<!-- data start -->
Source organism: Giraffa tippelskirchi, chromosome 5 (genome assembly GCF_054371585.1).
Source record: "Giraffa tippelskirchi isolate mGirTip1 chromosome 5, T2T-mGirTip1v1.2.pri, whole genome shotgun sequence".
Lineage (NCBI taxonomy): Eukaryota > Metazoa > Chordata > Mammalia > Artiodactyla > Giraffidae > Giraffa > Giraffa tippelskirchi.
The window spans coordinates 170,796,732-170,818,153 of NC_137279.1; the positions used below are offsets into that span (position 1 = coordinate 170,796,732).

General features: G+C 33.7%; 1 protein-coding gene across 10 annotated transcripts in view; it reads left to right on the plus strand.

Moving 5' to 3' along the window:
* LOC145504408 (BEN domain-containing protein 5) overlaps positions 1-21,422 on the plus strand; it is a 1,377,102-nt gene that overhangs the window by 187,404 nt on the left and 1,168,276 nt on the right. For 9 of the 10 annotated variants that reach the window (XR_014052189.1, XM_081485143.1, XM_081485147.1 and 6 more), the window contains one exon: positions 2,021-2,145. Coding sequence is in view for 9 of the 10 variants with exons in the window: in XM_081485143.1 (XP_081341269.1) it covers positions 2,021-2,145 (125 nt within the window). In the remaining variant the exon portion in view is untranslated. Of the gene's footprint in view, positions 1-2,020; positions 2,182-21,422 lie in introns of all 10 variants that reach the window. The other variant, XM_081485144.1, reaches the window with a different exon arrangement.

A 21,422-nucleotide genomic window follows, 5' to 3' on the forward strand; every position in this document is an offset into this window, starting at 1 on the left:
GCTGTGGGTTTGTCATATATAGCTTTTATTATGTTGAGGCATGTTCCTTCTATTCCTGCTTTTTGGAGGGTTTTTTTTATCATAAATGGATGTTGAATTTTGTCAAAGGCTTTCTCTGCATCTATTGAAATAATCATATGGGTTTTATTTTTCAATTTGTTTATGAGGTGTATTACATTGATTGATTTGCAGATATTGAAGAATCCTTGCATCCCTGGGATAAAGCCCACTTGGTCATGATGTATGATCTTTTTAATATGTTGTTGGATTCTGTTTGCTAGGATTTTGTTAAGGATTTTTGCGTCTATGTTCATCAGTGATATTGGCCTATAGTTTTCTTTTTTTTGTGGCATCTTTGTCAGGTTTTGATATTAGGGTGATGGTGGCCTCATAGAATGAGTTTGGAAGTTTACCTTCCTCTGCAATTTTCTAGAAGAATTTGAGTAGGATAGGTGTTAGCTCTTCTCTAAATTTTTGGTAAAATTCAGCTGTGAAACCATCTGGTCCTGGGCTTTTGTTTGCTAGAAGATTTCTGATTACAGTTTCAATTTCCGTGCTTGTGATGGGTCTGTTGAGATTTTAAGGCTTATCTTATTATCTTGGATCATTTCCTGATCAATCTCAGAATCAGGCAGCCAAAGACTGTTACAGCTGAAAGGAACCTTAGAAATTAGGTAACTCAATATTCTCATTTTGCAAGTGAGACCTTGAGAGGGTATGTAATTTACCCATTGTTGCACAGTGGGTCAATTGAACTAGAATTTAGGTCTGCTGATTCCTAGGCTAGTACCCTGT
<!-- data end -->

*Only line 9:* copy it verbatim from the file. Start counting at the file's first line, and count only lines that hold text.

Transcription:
GCTGTGGGTTTGTCATATATAGCTTTTATTATGTTGAGGCATGTTCCTTCTATTCCTGCTTTTTGGAGGGTTTTTTTTATCATAAATGGATGTTGAATTTTGTCAAAGGCTTTCTCTGCATCTATTGAAATAATCATATGGGTTTTATTTTTCAATTTGTTTATGAGGTGTATTACATTGATTGATTTGCAGATATTGAAGAATCCTTGCATCCCTGGGATAAAGCCCACTTGGTCATGATGTATGATCTTTTTAATATGTTGTTGGATTCTGTTTGCTAGGATTTTGTTAAGGATTTTTGCGTCTATGTTCATCAGTGATATTGGCCTATAGTTTTCTTTTTTTTGTGGCATCTTTGTCAGGTTTTGATATTAGGGTGATGGTGGCCTCATAGAATGAGTTTGGAAGTTTACCTTCCTCTGCAATTTTCTAGAAGAATTTGAGTAGGATAGGTGTTAGCTCTTCTCTAAATTTTTGGTAAAATTCAGCTGTGAAACCATCTGGTCCTGGGCTTTTGTTTGCTAGAAGATTTCTGATTACAGTTTCAATTTCCGTGCTTGTGATGGGTCTGTTGAGATTTTAAGGCTTATCTTATTATCTTGGATCATTTCCTGATCAATCTCAGAATCAGGCAGCCAAAGACTGTTACAGCTGAAAGGAACCTTAGAAATTAGGTAACTCAATATTCTCATTTTGCAAGTGAGACCTTGAGAGGGTATGTAATTTACCCATTGTTGCACAGTGGGTCAATTGAACTAGAATTTAGGTCTGCTGATTCCTAGGCTAGTACCCTGT